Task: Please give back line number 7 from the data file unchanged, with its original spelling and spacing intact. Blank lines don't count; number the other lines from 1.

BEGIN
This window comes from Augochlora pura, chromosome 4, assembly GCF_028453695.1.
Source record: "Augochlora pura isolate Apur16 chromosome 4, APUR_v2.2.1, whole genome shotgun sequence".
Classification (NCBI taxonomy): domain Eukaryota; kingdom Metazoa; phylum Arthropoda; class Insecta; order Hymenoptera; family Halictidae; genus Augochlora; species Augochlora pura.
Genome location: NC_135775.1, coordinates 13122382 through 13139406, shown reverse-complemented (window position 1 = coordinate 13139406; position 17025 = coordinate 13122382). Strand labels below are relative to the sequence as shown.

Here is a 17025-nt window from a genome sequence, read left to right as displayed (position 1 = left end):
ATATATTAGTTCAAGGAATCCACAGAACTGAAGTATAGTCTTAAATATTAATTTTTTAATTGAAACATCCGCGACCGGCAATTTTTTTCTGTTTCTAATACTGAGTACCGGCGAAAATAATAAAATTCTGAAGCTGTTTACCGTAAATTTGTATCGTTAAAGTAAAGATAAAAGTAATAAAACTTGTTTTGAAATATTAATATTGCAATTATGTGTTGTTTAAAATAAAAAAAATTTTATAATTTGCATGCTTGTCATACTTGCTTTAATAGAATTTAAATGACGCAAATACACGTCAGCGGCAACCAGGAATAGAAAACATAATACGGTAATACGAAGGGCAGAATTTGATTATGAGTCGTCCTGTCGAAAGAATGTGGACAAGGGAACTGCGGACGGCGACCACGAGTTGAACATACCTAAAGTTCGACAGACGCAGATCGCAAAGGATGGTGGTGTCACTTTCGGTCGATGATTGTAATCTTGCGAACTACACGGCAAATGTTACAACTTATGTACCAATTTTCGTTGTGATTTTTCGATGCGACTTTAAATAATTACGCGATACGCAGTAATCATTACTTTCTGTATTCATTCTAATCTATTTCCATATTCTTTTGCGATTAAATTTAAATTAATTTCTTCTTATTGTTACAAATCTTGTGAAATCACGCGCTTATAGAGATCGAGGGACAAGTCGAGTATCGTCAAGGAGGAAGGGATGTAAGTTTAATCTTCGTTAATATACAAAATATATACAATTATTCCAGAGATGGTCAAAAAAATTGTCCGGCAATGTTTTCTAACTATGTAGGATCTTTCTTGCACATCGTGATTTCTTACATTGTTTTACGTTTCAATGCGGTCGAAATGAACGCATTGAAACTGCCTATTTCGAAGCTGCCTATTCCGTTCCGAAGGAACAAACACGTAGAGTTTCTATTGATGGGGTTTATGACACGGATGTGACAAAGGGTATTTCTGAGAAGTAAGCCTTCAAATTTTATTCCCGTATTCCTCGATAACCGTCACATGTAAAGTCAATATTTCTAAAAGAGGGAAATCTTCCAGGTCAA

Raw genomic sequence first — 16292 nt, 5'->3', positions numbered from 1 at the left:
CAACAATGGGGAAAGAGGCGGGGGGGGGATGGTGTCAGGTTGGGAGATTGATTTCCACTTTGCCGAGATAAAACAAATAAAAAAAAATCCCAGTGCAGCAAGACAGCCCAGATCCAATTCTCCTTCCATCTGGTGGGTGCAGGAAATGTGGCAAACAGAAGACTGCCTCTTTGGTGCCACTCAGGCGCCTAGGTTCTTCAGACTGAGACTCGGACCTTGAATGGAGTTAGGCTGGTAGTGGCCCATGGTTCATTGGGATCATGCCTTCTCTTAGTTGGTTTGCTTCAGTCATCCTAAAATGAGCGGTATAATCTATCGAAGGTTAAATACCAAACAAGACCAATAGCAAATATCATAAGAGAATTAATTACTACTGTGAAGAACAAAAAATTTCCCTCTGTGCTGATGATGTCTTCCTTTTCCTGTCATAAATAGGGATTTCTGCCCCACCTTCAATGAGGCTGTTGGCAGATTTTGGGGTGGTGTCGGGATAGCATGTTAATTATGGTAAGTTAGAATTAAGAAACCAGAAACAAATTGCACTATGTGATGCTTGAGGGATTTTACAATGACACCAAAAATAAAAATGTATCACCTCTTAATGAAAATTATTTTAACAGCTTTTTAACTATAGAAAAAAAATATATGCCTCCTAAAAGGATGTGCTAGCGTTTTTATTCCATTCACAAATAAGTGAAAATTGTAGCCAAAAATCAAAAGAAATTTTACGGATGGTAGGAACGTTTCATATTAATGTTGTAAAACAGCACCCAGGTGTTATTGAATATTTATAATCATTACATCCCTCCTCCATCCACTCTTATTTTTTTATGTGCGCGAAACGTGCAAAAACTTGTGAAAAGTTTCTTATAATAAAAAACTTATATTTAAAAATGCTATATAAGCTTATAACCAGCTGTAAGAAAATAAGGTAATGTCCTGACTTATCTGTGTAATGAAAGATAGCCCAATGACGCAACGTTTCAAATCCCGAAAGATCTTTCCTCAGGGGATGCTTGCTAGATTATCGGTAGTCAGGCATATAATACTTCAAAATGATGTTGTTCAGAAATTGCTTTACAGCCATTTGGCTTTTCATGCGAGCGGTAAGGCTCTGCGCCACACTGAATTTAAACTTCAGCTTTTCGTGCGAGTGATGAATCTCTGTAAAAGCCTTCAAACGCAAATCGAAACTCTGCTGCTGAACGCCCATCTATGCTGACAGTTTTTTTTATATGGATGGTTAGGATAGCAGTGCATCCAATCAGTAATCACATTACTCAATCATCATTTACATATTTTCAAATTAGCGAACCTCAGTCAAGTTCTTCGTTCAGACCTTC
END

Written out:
Raw genomic sequence first — 16292 nt, 5'->3', positions numbered from 1 at the left: